April 25, 1917
I made my sketched not too far from the Lodge today. I was looking away from the lake. You can see the skeletons of a few dead pines from an afterburn and the groves of small birches. It’s the birches that always come in first.
I spent a long time talking to Mark Robinson today. We spent time together walking along the rails to clear any brush that might catch fire and to check on the bridges and trestles. No problems yet, the flood waters are starting to recede a little, but he’s still following orders by Bartlett to check the rails, bridges and trestles twice daily.
A troop train passed through and I could see Mark’s face cringe with sadness. I asked him about the War and said he was lucky to make his way back. Since he was one of the older men (almost 50 years) he was ordered to stay behind and let the younger ones fight. It was terrible to behold he said. He didn’t like talking about it, but he said one thing that really shook me. He said the deaths were completely useless. It accomplished nothing. He said it was the old men at home who started the war, while the young men would fight and die. And it was the old men who lived to glorify what the young men had sacrificed.
Mark told me (in confidence) that there was simply no use fighting. The British had no regard for the Dominion and Colonials. When the British ordered an attack it gave the German machine gunners straightforward work. Indeed you could see the disbelief in machine gunners’ eyes when the British sent wave over wave of young men to their deaths. If it wasn’t the German machine gun bullets that killed the men, it was British chlorine gas. A breeze in the wrong direction took out a whole regiment, killing one half, and blinding the other.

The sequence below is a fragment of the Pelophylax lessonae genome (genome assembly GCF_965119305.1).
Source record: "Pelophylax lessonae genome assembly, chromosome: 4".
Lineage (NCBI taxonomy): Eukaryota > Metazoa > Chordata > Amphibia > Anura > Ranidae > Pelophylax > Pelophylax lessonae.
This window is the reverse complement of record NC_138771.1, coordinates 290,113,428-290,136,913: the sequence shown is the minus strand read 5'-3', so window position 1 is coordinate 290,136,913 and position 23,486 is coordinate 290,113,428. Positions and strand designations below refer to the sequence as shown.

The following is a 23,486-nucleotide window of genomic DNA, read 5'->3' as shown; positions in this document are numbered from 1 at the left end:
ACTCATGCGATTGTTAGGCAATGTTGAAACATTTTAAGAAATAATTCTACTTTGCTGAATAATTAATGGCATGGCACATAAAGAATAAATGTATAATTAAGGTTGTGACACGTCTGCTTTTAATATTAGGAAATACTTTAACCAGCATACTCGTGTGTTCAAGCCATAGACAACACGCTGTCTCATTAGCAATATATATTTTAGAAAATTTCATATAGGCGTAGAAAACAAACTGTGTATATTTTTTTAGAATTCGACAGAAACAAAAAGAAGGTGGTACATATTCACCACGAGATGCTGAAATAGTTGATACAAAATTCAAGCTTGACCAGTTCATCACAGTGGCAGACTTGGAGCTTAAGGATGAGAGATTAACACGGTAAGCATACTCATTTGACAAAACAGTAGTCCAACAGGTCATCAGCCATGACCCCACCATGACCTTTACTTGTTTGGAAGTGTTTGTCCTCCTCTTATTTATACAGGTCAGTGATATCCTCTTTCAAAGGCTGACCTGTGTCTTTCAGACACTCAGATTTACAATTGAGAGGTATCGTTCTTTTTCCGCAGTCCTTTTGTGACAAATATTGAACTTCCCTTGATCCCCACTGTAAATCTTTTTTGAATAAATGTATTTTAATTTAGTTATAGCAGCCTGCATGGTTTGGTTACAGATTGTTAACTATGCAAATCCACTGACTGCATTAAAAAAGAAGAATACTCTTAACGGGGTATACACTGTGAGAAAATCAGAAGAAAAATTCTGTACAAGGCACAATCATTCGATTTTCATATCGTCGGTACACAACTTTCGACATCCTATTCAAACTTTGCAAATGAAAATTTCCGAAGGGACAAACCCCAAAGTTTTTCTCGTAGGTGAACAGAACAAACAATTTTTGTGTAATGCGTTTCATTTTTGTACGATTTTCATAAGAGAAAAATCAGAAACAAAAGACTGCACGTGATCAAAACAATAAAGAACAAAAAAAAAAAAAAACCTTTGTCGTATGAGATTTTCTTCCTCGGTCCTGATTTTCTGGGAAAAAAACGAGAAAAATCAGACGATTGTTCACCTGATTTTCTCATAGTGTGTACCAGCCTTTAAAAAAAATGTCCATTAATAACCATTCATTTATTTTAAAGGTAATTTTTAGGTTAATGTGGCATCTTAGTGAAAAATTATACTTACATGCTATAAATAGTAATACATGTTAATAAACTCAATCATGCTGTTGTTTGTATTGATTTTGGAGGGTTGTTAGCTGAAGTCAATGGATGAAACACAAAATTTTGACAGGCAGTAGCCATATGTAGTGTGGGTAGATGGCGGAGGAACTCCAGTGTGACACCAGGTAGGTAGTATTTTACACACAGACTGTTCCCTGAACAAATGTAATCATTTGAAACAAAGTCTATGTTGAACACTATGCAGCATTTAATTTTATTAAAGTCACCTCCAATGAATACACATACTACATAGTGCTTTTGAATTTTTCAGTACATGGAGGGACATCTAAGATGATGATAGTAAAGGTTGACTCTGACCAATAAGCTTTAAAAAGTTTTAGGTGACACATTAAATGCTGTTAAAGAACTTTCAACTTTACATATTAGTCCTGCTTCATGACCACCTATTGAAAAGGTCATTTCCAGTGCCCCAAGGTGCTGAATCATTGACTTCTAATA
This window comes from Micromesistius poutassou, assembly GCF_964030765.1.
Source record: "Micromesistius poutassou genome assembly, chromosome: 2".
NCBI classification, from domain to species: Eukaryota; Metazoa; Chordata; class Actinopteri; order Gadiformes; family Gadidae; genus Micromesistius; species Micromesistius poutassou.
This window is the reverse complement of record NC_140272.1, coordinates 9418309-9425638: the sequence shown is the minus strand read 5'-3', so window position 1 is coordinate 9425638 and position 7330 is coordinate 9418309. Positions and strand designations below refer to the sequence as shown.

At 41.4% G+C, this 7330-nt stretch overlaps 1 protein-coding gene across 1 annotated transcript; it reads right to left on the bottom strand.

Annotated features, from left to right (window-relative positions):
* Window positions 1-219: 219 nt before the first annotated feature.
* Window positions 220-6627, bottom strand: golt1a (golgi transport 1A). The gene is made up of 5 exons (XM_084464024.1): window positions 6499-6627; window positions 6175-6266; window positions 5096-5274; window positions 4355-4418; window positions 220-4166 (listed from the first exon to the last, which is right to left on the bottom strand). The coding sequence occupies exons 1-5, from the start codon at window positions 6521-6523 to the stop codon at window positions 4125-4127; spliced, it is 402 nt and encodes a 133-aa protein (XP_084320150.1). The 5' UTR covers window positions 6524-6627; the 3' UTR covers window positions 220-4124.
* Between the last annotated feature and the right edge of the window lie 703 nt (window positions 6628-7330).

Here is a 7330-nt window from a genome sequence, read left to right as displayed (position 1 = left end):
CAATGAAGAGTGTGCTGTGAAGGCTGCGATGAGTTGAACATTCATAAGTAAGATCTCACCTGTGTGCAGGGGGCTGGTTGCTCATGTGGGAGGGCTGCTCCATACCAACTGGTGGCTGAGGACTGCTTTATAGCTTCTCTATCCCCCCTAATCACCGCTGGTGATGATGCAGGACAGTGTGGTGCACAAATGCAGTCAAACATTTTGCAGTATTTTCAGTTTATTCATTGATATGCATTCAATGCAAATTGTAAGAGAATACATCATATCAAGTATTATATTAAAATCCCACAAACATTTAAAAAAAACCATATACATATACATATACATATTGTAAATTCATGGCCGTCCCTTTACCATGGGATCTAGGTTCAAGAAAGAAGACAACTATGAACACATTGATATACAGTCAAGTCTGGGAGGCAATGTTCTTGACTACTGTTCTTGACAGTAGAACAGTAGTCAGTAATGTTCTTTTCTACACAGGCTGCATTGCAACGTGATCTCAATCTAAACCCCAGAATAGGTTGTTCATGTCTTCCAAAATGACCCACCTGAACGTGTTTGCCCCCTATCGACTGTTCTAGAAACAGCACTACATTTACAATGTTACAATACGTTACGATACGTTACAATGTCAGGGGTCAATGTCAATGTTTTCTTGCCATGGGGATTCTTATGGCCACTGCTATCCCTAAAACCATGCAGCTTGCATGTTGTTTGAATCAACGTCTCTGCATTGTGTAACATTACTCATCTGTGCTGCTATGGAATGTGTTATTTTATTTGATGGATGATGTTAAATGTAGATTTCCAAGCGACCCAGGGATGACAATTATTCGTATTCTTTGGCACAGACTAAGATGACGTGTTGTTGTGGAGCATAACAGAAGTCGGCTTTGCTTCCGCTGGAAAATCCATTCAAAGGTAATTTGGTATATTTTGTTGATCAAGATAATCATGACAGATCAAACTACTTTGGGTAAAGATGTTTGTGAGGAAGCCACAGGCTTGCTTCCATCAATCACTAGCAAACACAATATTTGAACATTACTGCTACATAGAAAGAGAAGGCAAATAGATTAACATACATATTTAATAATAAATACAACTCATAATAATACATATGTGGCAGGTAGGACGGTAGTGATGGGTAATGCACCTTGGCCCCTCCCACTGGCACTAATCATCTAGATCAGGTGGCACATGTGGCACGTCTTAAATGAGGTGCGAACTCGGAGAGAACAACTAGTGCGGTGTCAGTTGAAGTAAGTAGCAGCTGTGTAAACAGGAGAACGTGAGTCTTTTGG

He said that when he took the shrapnel, it was a relief. Although wounded he knew he’d come back alive, and he did. The young fresh faces he saw going in the other direction, he knew they weren’t coming back. His view of the war had certainly changed. Mark didn’t really talk to anyone about his opinions and beliefs especially with George Bartlett. Mark respected authority and kept his mouth shut. But with me he was open and honest. He said, ‘Tom, get out while you have a chance’
I may pay a visit to Lowrie Dickson tonight. He has the only whisky in the Park.